A second investigation has cleared Alaska governor and GOP vice presidential candidate Sarah Palin of wrongdoing in the scandal that has come to be known as "Troopergate." But the probe raised new questions about her use of private email accounts and the conduct of her aides.
"You didn't believe us," Palin told reporters Tuesday morning after voting in her hometown of Wasilla, Alaska. "I told you, we had done nothing wrong." Palin said she was "grateful" for the second report's findings.
The Troopergate flap centered around her dismissal of former Public Safety Commissioner Walt Monegan in July, after he declined to take action against a state trooper formerly married to Palin's sister.
The probe, by an independent counsel hired by the state Personnel Board, found that there was "no probable cause to believe that Governor Palin violated the Alaska Executive Ethics Act by making the decision to dismiss Department of Public Safety Commissioner Monegan" and offer him an alternate position.
A probe by a special counsel for the state legislature concluded last month that Palin had violated state ethics law by allowing her office to be used by her husband and aides to push Monegan to fire the trooper, Mike Wooten.
"Governor Palin is pleased that the independent investigator for the Personnel Board has concluded that she acted properly" in removing Monegan, said Palin's attorney, Thomas V. Van Flein, in a statement distributed Monday night by the McCain-Palin campaign.
Monegan, reached by phone Monday evening, said he found the new report disappointing. "It casts both investigations in doubt," he said. "You have two investigators looking over the same basic facts and they come up with different conclusions."
Personnel Board investigator Timothy Petumenos explained his findings differed from those of the Legislature because he said its investigator, Stephen Branchflower, used the "wrong statute. . . misconstrued the available evidence and did not consider or obtain all of the material evidence that is required to properly reach findings."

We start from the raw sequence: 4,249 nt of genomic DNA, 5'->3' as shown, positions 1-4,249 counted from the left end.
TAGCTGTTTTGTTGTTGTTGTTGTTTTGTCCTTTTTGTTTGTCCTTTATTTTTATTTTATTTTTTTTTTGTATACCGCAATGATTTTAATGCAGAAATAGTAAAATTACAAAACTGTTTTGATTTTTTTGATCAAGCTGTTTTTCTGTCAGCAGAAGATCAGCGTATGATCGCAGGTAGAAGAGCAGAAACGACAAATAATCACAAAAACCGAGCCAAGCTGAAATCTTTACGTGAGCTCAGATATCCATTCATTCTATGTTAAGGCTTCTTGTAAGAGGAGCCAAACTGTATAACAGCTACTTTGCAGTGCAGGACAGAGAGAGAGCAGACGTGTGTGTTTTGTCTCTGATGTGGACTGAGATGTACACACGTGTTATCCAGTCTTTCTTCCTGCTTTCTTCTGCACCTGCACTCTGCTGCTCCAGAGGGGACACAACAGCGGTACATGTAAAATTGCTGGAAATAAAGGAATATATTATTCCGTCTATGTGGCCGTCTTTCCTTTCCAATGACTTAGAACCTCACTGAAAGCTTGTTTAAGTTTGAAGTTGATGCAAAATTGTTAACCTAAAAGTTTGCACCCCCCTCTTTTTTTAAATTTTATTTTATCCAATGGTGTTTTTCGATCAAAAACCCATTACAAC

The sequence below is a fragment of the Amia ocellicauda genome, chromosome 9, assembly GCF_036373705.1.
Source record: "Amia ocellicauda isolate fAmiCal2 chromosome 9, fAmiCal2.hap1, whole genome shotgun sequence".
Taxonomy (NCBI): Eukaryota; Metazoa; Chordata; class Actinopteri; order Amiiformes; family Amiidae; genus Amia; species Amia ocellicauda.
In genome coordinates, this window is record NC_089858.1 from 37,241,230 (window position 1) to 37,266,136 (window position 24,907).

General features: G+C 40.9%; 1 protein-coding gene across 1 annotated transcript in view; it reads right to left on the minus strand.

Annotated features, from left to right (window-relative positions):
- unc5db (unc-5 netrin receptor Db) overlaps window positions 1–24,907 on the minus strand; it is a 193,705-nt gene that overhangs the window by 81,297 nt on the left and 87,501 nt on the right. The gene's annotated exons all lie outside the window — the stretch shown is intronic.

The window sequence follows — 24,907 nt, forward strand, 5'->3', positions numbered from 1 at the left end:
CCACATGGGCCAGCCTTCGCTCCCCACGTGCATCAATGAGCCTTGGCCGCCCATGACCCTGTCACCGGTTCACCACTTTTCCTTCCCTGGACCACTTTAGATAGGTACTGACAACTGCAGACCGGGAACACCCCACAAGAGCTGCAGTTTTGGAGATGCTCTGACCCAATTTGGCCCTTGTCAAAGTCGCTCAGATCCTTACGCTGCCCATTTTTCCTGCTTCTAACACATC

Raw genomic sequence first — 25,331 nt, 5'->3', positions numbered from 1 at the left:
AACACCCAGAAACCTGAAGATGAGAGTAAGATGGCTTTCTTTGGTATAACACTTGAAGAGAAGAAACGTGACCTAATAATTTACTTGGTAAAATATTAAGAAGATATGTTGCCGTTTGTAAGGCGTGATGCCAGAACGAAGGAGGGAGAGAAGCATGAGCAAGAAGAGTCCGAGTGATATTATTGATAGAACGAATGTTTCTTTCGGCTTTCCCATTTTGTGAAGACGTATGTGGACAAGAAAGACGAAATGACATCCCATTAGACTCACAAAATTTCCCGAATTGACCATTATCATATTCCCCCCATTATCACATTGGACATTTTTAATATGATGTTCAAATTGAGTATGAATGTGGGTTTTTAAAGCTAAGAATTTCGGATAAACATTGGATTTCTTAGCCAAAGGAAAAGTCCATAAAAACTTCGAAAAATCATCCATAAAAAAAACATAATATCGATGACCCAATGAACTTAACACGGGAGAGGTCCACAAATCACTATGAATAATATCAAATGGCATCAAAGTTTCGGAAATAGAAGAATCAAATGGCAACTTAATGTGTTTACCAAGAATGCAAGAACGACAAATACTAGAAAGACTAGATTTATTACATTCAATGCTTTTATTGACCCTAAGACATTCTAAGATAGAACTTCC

Neither Branchflower nor the senator who managed the Legislature's probe, Hollis French, D-Anchorage, would comment for this article.
Petumenos warned that Palin and at least one senior aide had deleted private emails that may have been relevant to his probe, and cannot be retrieved. "We are concerned about the use by the Governor and some of her staff of private e-mail accounts for government business," he wrote, cautioning that his findings may have been affected.
While he "cannot say that any e-mails were destroyed that were pertinent to this inquiry," stated Petumenos, "neither can it be said that they were not."
Palin lawyer Van Flein said Palin's office was reviewing its email policies and "will consider Mr. Petumenos' recommendations."
Petumenos, in another branch of his investigation, found that one of Palin's aides may have violated the state Ethics Act and Personnel Act in the process of hiring a Palin campaign contributor to a government job.
The report's release, less than a day before Americans went to the polls, came as a surprise. Petumenos had not commented during the investigation, but was widely expected not to complete his probe until after the presidential election.
Palin prompted the Personnel Board investigation by filing a complaint against herself in September, in a gambit to discredit the Legislature's probe, begun in July. Palin had initially promised cooperation with the earlier probe, but after becoming the GOP vice presidential candidate declared the investigation unconstitutional and politically biased. The Personnel Board, she asserted, was the proper body to investigate her.